Facilities (Campus Spaces)

Flooring Matters: Finding What Works



Many factors can affect a higher education institution’s brand or what people should think of that institution, its academic mission, administrative practices, and competitive position. Those things speak to an institution’s goals, its way of life, how it handles change, how it achieves big matters and handles routine tasks. Reputations are also partially forged, or frayed, at literal points of contact, such as building interiors.

Interiors include finishes, including flooring, which is a highly conspicuous element inside any building. Floors represent institutions, directly or indirectly, and have demands that are specific and changing. For example, administration offices, student centers or residences, science laboratories, or lecture halls all have flooring needs that are divergent within a given building and in comparison, to others on campus. Those needs evolve and are often accompanied by challenging budgetary requirements and installation time constraints.

Flooring as Part of the Institutional Brand

Institutions responding well and with vigor to such challenges signals a strong brand, as in, for example, whether the institution is efficient and able to discern and embrace opportunities, both large and small, that come with change.



“It is important that the brand be reflected in every building,” argues Tim Cole, vice president of marketing at nora systems, Inc. “The floor covering can help reinforce a brand, either through color choices, designs and patterns, and/or a consistent use of wayfinding,” Cole explains. “It can also support the movement toward open, flexible classrooms, making it easy to flow from one space to another while supplying the performance requirements (e.g., good acoustics) that speak to a positive learning environment and a quality education program—part of any strong brand.”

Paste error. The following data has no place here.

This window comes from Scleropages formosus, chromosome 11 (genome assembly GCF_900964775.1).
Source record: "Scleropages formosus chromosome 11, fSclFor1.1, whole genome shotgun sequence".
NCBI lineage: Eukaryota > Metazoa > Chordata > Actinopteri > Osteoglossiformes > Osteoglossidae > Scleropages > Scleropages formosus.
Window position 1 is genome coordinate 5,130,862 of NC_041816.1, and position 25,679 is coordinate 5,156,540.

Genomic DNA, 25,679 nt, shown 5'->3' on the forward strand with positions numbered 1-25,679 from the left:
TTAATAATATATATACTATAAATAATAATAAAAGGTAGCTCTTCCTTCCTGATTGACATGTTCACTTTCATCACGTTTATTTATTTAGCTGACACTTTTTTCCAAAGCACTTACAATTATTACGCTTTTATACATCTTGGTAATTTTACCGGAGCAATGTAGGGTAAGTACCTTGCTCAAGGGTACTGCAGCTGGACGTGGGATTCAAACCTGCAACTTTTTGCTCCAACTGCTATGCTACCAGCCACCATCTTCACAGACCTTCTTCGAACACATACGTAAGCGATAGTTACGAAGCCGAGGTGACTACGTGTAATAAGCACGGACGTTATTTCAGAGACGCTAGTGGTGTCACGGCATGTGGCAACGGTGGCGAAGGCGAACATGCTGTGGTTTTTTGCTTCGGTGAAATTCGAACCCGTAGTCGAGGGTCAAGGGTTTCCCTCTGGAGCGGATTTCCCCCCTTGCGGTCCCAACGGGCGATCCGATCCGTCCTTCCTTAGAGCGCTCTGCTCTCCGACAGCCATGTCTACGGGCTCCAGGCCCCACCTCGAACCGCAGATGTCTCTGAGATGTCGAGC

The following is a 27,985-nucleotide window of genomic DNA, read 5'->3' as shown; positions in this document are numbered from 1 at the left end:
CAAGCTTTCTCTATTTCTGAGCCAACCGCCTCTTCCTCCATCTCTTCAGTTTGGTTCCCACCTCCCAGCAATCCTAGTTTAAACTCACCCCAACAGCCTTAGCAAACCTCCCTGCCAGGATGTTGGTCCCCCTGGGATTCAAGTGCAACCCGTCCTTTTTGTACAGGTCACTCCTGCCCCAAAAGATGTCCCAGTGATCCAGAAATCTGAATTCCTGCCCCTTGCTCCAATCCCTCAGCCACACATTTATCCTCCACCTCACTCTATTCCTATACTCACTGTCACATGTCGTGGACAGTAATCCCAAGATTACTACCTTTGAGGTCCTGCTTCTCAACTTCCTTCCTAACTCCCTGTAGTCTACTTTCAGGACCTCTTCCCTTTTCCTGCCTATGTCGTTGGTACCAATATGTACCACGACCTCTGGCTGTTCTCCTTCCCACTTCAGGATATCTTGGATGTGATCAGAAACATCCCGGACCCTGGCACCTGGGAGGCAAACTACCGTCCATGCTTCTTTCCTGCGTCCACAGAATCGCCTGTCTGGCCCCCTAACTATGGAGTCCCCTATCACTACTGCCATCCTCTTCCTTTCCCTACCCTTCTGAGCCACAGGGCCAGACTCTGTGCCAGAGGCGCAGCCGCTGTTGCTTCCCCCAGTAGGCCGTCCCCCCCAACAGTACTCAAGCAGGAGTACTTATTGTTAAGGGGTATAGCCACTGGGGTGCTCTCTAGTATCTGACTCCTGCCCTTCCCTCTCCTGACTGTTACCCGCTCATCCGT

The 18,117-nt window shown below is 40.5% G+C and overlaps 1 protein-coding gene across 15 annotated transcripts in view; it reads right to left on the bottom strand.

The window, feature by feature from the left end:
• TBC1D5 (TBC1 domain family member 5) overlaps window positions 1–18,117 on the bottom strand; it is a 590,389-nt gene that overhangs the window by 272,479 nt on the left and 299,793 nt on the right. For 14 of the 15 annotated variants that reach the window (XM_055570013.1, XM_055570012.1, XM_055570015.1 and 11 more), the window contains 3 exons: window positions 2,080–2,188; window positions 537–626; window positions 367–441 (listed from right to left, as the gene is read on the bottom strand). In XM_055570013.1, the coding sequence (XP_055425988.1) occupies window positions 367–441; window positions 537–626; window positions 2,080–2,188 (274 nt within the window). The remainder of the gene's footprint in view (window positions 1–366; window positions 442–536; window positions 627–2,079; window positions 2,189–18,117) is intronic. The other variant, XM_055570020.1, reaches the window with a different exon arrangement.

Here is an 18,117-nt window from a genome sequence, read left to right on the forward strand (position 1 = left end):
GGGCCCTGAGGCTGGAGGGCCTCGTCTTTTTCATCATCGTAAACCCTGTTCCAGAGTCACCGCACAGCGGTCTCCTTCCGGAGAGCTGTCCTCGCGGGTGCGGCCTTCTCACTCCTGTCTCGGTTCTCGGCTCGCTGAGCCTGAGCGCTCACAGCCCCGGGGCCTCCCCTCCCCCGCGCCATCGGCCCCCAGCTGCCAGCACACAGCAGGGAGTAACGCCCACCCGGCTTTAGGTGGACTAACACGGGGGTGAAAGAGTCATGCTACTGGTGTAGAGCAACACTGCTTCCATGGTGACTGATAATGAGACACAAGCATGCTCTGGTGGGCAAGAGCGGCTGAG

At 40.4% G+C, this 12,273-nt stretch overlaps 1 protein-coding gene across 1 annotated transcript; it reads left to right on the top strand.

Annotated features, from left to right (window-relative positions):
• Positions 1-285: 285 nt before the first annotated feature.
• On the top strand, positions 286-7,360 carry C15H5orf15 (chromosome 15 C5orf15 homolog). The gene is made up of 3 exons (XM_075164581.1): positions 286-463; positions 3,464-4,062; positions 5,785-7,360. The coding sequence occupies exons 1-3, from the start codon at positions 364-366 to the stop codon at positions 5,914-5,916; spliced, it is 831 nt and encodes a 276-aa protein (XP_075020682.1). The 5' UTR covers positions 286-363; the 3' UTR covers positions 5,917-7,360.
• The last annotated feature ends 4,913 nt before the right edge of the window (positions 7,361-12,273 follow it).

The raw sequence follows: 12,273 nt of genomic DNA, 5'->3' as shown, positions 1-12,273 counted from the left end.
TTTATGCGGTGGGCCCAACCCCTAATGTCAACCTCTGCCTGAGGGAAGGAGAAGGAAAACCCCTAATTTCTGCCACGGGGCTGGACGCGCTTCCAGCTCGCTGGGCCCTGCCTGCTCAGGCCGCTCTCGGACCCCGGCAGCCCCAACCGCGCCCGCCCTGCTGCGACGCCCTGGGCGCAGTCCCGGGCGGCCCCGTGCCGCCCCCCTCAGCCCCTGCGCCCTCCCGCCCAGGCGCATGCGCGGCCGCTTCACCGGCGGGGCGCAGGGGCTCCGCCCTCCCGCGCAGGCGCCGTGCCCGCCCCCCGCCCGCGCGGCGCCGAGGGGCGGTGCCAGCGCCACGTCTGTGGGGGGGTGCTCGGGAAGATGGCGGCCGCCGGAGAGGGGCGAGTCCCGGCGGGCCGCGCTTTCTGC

A campus is well served to stamp its brand, figuratively speaking, on the floors of a crucial building type: student residences. Several years ago, New York’s Syracuse University did so in part by updating flooring in 22 residence halls with a “nora rubber flooring to cover dorm entrance areas, corridors, common spaces, and stairwells,” according to the company, which notes the system was easy to install and maintain—no wax or coatings are needed—and has performed well. The rubber enhances safety, while holding up to trailed-in snow and salt. The flooring system provides these things while looking attractive, an attribute of another nora floor at Syracuse: that of the Carmelo K. Anthony Basketball Center, the company says. Part of that floor “surrounds the court and provides a sophisticated contrast with the signature Syracuse orange color featured at the ends of the basketball court’s floor, producing a clean, high-tech visual attraction,” according to nora.



As David Dembowitz, Mohawk Group’s senior vice president of sales, explains, “using certain colors and motifs, flooring can enhance the collegiate student environment by promoting school spirit and pride. Beyond colorways, platforms, dimensions, finishes, and other attributes, flooring is an incredibly customizable surface for higher education spaces. Flooring can also help effectively communicate a school’s identity by setting a specific tone for each and every space on campus.”

There’s yet another point: Dembowitz argues that “because student satisfaction is closely linked to the appearance of their learning spaces, engaging, durable, stylish flooring that is also in line with the school’s branding could potentially be an asset to a larger portfolio that helps with student retention.”